Securitisation is a financial process that enables lenders to convert illiquid assets, such as loans or mortgages, into tradable securities. By doing so, it provides an avenue for banks and financial institutions to free up capital, reduce credit risk, and improve liquidity. One crucial aspect of securitisation that bolsters its appeal to investors is credit enhancement. In this post, we will delve into the concept of credit enhancement, its various types, and how it works in a securitisation structure.

Understanding Credit Enhancement

Credit enhancement is a risk-mitigation mechanism employed in securitisation transactions to improve the credit quality of the underlying assets and, consequently, the securities issued. By reducing the risk associated with the securities, credit enhancement can lead to higher credit ratings, lower borrowing costs, and a broader investor base.

Types of Credit Enhancement

Credit enhancements can be broadly categorized into two types: internal and external credit enhancements.

  1. Internal Credit Enhancement

Internal credit enhancements are structural mechanisms built into the securitisation transaction itself. They include:

a. Overcollateralisation: This involves issuing securities with a total face value lower than the aggregate value of the underlying assets. In the event of default or underperformance of some assets, the excess collateral helps to absorb the losses, providing a cushion for investors.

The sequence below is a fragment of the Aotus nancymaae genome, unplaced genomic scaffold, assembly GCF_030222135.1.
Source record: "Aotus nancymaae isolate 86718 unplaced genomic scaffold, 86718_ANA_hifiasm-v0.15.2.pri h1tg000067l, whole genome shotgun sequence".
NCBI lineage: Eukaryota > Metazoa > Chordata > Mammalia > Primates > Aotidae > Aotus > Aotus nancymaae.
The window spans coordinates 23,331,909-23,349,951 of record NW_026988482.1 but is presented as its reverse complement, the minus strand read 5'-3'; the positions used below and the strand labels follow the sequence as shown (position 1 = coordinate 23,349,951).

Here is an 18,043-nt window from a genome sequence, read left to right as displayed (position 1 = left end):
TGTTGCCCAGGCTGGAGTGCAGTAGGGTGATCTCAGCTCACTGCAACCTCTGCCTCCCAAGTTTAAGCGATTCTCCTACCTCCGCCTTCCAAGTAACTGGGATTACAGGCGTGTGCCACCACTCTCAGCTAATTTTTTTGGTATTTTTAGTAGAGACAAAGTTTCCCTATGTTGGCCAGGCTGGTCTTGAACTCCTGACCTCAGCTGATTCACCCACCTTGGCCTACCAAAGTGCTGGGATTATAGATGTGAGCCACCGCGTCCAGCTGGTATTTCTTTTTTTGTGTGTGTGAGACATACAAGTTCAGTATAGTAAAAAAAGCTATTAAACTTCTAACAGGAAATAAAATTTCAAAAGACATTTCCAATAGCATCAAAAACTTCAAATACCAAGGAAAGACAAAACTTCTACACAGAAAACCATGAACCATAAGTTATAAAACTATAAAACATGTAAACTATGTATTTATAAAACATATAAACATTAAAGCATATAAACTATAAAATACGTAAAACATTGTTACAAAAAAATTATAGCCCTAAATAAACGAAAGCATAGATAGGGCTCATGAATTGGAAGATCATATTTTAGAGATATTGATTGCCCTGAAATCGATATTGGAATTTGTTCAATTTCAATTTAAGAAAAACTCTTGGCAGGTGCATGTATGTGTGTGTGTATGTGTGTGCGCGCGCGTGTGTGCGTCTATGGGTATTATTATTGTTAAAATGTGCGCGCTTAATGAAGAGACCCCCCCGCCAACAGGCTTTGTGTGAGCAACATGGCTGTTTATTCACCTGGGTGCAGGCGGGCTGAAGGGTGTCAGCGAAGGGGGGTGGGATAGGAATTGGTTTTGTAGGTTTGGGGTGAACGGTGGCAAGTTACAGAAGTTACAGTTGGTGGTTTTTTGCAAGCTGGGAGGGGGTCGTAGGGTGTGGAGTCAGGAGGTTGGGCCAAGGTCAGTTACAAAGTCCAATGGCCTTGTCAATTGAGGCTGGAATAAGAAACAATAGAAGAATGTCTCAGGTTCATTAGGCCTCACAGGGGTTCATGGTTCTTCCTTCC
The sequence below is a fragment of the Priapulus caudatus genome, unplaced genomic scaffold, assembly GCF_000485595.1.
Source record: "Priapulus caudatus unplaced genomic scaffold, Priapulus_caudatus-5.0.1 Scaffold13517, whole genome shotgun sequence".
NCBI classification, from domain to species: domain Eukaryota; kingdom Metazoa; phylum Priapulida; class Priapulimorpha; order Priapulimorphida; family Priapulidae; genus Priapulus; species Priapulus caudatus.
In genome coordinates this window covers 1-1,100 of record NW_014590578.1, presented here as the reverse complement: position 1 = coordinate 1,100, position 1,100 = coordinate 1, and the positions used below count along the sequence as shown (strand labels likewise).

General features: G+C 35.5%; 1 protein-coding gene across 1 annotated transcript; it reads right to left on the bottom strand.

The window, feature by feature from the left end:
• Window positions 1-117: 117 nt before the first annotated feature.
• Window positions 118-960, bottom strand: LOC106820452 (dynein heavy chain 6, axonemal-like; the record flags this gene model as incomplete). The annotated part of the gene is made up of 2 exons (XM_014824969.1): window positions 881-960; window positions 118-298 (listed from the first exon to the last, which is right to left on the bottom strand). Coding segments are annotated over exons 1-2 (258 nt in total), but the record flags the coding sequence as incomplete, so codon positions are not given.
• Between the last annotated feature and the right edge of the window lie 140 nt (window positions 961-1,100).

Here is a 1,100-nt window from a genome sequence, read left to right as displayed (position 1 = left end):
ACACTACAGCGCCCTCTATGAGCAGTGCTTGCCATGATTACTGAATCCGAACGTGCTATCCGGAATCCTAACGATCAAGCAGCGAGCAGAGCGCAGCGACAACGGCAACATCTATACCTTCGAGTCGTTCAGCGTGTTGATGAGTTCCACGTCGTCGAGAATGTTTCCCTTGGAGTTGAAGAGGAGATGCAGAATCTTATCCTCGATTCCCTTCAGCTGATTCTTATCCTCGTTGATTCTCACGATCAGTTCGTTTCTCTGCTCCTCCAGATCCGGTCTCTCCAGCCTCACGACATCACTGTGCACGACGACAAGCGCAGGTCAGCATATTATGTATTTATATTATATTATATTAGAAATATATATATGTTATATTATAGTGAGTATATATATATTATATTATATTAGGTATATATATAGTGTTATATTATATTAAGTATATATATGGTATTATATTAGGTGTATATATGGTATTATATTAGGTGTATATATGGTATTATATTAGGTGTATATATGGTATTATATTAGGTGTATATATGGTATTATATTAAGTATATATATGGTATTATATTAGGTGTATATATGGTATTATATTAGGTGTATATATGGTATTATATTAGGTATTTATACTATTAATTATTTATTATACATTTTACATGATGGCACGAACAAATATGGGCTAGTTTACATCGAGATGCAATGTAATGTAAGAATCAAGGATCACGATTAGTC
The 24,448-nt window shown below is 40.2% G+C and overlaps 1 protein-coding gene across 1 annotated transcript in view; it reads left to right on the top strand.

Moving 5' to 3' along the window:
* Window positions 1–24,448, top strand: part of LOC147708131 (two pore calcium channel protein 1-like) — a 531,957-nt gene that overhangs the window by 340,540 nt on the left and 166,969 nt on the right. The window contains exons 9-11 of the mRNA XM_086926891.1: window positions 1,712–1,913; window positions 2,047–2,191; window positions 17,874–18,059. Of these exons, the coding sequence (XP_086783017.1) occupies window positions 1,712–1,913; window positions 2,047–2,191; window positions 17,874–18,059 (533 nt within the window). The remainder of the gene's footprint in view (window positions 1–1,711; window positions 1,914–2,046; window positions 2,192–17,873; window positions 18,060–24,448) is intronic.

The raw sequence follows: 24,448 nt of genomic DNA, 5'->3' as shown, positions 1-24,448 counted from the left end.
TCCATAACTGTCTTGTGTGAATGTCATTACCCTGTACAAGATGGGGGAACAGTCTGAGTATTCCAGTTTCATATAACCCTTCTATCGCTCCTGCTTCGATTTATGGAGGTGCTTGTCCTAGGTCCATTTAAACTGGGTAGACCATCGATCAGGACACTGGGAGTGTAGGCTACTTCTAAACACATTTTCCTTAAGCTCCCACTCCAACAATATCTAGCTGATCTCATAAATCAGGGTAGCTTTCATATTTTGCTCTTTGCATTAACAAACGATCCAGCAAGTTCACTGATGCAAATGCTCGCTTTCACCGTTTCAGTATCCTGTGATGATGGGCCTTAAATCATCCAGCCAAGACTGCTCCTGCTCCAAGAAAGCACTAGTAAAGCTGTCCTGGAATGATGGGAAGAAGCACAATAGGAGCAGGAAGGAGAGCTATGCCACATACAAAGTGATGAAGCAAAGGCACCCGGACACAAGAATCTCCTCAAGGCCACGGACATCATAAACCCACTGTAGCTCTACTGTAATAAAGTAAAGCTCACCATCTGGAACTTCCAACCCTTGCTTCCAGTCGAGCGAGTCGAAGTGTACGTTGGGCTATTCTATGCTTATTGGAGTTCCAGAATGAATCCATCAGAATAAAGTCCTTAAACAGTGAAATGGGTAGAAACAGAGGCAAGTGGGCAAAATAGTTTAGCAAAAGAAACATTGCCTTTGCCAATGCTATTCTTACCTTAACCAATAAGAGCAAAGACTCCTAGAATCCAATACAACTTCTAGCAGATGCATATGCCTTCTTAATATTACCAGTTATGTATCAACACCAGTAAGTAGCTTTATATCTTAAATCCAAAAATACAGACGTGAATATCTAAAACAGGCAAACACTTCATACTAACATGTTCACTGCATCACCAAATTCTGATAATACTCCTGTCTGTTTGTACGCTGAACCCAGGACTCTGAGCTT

b. Subordination: In a securitisation structure, securities may be divided into tranches with different levels of seniority. Senior tranches have priority in receiving payments from the underlying assets, while subordinate tranches absorb losses first. This structure provides a higher level of protection to senior tranche investors.

c. Excess Spread: This is the difference between the interest received from the underlying assets and the interest paid to investors. The excess spread can be used to cover potential losses or can be set aside as a reserve to cover future losses.

d. Reserve Accounts: A reserve account can be established as part of the securitisation structure to cover potential losses. It can be funded by the excess spread or an initial cash deposit from the issuer.

  1. External Credit Enhancement

External credit enhancements involve third-party guarantees or support to bolster the credit quality of the securitised assets. They include:

a. Surety Bonds: A surety bond is a guarantee provided by an insurance company or another financial institution, promising to cover potential losses up to a certain amount.

b. Letters of Credit: A letter of credit is a guarantee provided by a bank or financial institution, assuring that it will make the required payments if the issuer of the securities fails to do so.

c. Credit Default Swaps: This is a financial contract in which one party (the protection buyer) pays a premium to another party (the protection seller) in exchange for protection against the risk of default on the underlying assets.

How Credit Enhancements Work in Securitisation Structures

In a securitisation transaction, credit enhancements serve to mitigate the risks associated with the underlying assets, making the resulting securities more attractive to investors. By utilizing internal or external credit enhancement mechanisms, the credit rating of the securities can be improved, leading to lower borrowing costs for the issuer and increased demand from investors.

For example, consider a mortgage-backed security (MBS) backed by a pool of residential mortgages. By incorporating credit enhancements, such as overcollateralisation, subordination, and excess spread, the MBS can achieve a higher credit rating, making it more appealing to institutional investors.